“When we think of greenhouse gas emissions, we tend to think of tailpipes and factories, but a lot of carbon dioxide and methane can come from aquatic ecosystems,” Tiegs said. “This is a natural occurrence, but when humans add nutrient pollution (like fertilizer) to fresh waters and elevate water temperatures, we increase the decomposition rates and direct more carbon dioxide (CO2) into the atmosphere.”

One of the study’s key takeaways is that humans are impacting decomposition rates in rivers on a global scale – a finding illustrated by the maps presented in the study. These maps are also freely accessible through a website built by the authors and hosted on a server at Kent State.

“The online mapping tool lets anyone see how fast we think different kinds of leaves will decompose in their local rivers,” Costello said. “Even if no researcher has made measurements in a river, we have an estimate for how fast leaves should decompose.”

Using predictive modeling, the researchers also identified key environmental variables responsible for increased decomposition rates, notably temperature and nutrient concentrations. 

The primary variables driving decomposition rates are impacted by human activities, such as nutrients and temperature. The authors noted that reducing human impacts on decomposition will keep more carbon in rivers, preventing it from being released into the atmosphere as CO2.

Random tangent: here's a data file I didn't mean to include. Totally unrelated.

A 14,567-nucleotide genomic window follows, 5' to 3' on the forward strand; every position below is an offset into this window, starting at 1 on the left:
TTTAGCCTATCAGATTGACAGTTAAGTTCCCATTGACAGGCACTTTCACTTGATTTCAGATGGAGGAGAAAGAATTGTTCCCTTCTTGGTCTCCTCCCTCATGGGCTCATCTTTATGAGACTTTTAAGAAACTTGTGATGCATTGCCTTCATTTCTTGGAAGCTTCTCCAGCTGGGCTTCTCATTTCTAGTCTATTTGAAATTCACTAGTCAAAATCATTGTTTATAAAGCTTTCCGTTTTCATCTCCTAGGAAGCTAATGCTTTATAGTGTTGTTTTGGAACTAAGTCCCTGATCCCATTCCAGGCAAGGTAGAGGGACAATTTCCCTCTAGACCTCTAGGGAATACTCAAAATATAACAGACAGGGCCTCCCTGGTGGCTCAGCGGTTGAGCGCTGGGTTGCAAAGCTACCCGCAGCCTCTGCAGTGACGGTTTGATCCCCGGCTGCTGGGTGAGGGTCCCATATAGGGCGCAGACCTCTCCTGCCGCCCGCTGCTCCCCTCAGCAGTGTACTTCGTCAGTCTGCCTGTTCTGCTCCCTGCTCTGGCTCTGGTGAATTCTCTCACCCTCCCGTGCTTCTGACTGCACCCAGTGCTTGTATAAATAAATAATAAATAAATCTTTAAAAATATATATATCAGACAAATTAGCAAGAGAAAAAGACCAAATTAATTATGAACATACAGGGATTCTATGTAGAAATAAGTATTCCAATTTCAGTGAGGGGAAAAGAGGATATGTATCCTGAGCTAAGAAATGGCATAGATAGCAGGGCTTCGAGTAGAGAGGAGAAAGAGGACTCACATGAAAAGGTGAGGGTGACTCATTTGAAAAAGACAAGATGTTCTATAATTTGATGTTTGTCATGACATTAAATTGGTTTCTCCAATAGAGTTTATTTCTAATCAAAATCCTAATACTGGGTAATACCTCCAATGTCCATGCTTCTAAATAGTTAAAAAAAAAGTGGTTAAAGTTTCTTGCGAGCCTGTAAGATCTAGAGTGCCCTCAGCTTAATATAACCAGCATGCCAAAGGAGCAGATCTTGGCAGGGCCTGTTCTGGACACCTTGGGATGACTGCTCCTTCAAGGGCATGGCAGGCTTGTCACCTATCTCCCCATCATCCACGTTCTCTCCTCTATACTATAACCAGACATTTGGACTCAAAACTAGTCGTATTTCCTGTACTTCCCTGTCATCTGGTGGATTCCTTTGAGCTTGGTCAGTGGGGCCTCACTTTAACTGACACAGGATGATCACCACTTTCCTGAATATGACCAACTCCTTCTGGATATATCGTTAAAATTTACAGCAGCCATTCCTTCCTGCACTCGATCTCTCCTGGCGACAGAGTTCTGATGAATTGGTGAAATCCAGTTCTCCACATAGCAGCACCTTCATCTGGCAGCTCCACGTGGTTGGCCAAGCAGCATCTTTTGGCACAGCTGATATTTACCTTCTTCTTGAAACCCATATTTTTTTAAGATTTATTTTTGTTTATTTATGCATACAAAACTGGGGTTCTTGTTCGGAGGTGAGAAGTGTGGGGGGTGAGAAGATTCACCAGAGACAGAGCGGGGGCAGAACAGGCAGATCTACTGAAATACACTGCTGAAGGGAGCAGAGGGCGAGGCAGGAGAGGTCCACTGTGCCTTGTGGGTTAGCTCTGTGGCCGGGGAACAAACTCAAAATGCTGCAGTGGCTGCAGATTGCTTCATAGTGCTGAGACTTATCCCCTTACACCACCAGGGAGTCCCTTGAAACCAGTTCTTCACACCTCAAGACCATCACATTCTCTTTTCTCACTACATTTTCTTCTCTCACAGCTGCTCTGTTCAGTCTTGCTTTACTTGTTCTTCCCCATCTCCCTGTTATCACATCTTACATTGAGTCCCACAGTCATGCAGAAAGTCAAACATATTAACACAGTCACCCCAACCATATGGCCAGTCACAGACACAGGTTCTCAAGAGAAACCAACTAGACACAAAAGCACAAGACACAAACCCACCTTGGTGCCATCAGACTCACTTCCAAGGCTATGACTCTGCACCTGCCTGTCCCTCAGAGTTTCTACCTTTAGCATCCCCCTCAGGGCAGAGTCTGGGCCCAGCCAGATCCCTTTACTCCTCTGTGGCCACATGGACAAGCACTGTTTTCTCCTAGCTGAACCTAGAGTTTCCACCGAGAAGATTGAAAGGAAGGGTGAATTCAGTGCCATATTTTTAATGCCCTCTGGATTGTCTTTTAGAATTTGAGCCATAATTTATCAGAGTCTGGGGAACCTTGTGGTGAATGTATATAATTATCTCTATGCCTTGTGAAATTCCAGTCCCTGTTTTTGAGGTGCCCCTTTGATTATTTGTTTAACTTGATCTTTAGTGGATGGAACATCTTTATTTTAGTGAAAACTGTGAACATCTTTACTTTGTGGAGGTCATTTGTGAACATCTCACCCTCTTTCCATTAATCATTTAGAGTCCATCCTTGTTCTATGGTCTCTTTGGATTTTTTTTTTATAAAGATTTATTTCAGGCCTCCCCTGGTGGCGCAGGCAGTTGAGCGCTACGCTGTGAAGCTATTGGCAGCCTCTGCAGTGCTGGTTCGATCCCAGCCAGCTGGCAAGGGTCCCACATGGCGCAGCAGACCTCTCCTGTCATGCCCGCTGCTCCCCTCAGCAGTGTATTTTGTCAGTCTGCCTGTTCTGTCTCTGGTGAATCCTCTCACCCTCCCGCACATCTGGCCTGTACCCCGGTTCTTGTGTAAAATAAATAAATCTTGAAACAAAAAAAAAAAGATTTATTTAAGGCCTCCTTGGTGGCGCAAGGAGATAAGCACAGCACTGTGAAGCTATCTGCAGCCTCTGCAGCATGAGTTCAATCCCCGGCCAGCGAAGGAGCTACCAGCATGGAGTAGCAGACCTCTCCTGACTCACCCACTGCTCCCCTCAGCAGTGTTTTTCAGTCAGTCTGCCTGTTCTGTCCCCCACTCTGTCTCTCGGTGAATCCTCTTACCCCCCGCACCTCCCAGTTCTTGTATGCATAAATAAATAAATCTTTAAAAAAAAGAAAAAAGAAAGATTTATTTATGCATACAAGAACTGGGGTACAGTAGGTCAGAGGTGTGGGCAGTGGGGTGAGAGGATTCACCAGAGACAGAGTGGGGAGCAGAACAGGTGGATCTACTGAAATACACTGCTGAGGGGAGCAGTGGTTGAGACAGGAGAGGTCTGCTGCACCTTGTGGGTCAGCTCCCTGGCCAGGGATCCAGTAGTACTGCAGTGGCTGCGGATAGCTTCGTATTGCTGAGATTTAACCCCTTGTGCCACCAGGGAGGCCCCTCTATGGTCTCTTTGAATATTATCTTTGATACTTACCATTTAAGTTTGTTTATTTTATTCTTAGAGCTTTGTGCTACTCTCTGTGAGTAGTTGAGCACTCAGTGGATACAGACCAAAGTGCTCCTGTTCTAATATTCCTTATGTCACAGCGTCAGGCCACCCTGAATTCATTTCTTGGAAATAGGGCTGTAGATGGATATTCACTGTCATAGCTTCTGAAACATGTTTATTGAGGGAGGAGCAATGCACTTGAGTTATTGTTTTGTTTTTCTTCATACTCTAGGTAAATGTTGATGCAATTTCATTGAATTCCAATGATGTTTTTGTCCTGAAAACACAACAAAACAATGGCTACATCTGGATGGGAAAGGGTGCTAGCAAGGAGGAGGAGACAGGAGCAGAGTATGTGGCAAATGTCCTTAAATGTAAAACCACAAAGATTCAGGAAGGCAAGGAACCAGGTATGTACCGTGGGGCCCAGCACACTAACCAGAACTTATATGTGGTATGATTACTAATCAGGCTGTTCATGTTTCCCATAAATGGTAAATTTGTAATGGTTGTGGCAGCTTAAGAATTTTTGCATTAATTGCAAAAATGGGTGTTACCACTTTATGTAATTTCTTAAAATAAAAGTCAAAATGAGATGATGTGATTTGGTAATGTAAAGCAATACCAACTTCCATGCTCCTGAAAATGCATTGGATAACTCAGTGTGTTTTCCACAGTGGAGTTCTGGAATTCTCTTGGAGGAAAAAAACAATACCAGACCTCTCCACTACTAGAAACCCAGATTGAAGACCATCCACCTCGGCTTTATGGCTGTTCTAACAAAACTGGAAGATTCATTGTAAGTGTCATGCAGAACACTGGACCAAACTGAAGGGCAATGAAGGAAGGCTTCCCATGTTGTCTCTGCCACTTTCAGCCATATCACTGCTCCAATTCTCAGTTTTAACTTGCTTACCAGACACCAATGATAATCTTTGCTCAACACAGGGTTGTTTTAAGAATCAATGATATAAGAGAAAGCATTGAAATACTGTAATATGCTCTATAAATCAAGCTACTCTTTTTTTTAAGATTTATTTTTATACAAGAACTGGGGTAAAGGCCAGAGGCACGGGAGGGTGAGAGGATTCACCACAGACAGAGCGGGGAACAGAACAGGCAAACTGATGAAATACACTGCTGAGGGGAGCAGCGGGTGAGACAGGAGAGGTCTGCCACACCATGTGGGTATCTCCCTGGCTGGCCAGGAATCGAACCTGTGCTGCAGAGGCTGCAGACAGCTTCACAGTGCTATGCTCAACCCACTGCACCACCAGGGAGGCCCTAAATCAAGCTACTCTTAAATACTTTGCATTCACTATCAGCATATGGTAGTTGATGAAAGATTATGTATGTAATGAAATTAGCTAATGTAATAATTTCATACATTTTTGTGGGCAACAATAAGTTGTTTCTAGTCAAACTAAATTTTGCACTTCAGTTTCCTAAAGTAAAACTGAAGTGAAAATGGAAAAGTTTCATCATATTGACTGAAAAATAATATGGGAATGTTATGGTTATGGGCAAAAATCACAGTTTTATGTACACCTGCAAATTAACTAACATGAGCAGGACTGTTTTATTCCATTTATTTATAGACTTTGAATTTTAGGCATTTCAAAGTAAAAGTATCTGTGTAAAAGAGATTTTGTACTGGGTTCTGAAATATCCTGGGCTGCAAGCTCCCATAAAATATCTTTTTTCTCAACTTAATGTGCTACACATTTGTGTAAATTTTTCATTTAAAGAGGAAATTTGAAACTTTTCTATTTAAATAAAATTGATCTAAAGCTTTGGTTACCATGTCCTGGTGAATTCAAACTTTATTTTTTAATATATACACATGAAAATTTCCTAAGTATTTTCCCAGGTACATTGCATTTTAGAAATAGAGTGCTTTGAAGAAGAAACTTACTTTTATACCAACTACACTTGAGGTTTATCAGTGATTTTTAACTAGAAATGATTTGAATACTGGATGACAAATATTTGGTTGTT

“We need to minimize human impacts on fresh waters to more effectively manage our global carbon cycle.” Tiegs said.

Kent State’s Costello discusses the project further
“There are really large areas of the world that we haven't been able to do a lot of research in, in particular in streams and rivers, which take up a really tiny slice of the landscape,” Costello said. “They're thin little ribbons through forests and plains and mountain areas, and it's hard to figure out what's going on using things like remote sensing or GIS or satellite measurements. It takes being on the ground to make these measurements, which means there are areas that have not been well studied. Our approach with these tiny pieces of fabric is really powerful in that we can put them in the mail and ship them to someone in a remote location, and they can do this experiment embedded within this collaborative network and we can learn a lot about things at really big spatial scales.”